Droplets fell graciously from the sky on Sunday, May 21, at Red Rocks but the tempestuous weather did not deter the bands Mandolin Orange or the Oh Hellos from playing deeply in their musical sets. Featuring elegant fiddling, to thunderous instrumentation on stage, the rain grew heavy as the night peaked for the headliners: it was time for Elephant Revival to hit the stage.
Before Elephant Revival could take over, the traditional Native American drum group, Plenty Wolf Singers, paved the way. I knew then it was about to be a magical night — the rain had lifted towards the end of the Plenty Wolf Singers’ set as if a clear, starry night was being called to and ushered in.
One of the first songs Elephant Revival opened with was the danceable “Spinning” off their (how aptly named) These Changing Skies 2013 album. The band didn’t mind the dreary rain, “We are here because of you, we love you guys,” lead singer Bonnie Paine stated. “Here’s a song about the sunrise…just imagine the warm, shining sun right now,” and her washboard strumming picked right back up to fall in between the spaciousness created by the violin and guitar.
The band invited the Mayflower Orchestra onto the stage, a much smaller version of a standard orchestra, but the talent was apparent nonetheless. The lighting was there only to showcase the musicians. The music consumed all of our senses and I think if there was any more of a show outside of the music, it would distract from the sweeping performance. The only downside to the robust instrumentation was that Paine’s delicate voice would sometimes be swallowed up in the sound so it was hard to hear her words.
The band went on to play songs like “Birds and Stars,” “Remembering a Beginning” and “Home in Your Heart.” The vibes being given by the folk musicians to the crowd graced a level that was beyond the realness of touch. When you receive shivers not from the cold, but from feeling a beauty down to your bones — every time I have seen Elephant Revival live, I have experienced this ethereal taste of music.
Paine then took to her saw and the song “Close as Can Be” swayed into the atmosphere. “Like the shadowy photograph/Or stars in the morning/They say you’ve gone away/But I feel you near/You’re lifting the leaves/Saying to me/We’ll be close as can be,” she sang into the night with subtle backing from guitar strums and vocals. Perhaps part of this unique musical experience derives from the band’s members playing off one another. Yes, they have scripted songs, but as an audience member, you can sense when a band improvises off one another and allows their intuition to take over.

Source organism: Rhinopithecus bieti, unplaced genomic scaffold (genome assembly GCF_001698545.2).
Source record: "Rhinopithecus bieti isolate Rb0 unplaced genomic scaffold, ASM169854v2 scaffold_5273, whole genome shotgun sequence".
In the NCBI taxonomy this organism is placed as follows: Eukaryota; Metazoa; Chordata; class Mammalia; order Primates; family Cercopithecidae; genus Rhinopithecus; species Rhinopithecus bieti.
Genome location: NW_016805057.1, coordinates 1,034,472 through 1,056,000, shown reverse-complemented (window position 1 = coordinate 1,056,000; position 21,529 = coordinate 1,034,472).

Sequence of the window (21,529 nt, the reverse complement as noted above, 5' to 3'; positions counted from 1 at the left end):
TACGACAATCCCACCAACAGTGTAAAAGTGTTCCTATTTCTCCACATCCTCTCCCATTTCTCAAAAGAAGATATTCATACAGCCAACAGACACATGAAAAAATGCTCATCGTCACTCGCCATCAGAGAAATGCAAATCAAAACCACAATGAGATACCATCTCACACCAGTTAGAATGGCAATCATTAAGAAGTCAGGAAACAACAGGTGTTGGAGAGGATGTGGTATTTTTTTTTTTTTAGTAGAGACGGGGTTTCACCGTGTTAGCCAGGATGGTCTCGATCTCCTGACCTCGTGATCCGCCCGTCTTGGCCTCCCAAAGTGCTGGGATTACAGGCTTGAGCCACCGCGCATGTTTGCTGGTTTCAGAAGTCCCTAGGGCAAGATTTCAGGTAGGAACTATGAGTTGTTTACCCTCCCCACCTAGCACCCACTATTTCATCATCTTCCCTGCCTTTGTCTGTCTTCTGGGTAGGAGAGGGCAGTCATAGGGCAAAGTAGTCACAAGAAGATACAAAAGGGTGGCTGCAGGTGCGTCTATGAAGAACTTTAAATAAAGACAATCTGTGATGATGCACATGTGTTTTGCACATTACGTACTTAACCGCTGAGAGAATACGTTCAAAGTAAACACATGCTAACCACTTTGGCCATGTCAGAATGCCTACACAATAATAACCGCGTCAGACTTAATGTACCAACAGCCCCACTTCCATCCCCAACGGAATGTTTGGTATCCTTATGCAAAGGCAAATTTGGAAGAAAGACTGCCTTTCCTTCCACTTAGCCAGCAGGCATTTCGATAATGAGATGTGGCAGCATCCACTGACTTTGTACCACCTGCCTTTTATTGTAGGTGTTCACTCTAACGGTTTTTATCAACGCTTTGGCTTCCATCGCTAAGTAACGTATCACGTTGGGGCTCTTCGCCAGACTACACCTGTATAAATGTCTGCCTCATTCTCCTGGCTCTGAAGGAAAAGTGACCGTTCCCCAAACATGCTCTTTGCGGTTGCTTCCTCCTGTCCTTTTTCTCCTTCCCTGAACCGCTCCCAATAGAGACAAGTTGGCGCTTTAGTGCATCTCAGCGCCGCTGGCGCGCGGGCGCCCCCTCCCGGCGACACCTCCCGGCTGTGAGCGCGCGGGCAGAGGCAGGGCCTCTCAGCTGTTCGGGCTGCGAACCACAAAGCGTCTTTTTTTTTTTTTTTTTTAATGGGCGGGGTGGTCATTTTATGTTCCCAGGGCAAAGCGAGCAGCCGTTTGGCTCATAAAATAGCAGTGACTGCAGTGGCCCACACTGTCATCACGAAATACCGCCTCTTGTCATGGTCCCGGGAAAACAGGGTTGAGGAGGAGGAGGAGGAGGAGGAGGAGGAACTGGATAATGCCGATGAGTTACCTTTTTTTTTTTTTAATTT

The Boulder aerial group FractalTribe came to the stage and gave a stunning performance while the band played gypsy tunes below. Next came the song “Petals” off the same-titled 2016 album. During this performance, their music video played on the mega screen and the video spanned time and cultures — this global-infused, vintage film did not surprise me. The band is socially conscious and they work with (too many to name) non-profit groups to benefit our state of Colorado. They even hosted Trail Revival to recognize Public Lands Day and helped clean up some of the trails nearby.
The group played a folk twist on the classic Pink Floyd song “Have a Cigar” then invited Andrew Marlin and Emily Frantz of Mandolin Orange back onto the stage for the vivacious “Grace of a Woman.” The foot-stompin’ and heavily gospel-influenced tune of “Rogue River” came out, signaling an end to the energetic night. Of course, I’m wistful for another night with Elephant Revival, but I’m sure this local band will be near and dear while on the summer tour circuit. If only they took the rainy weather with them off the stage, alas, one will always wish for summer vibes with soulful folk music playing in the background.
All photography courtesy of Meg O’Neill. Check out the gallery here.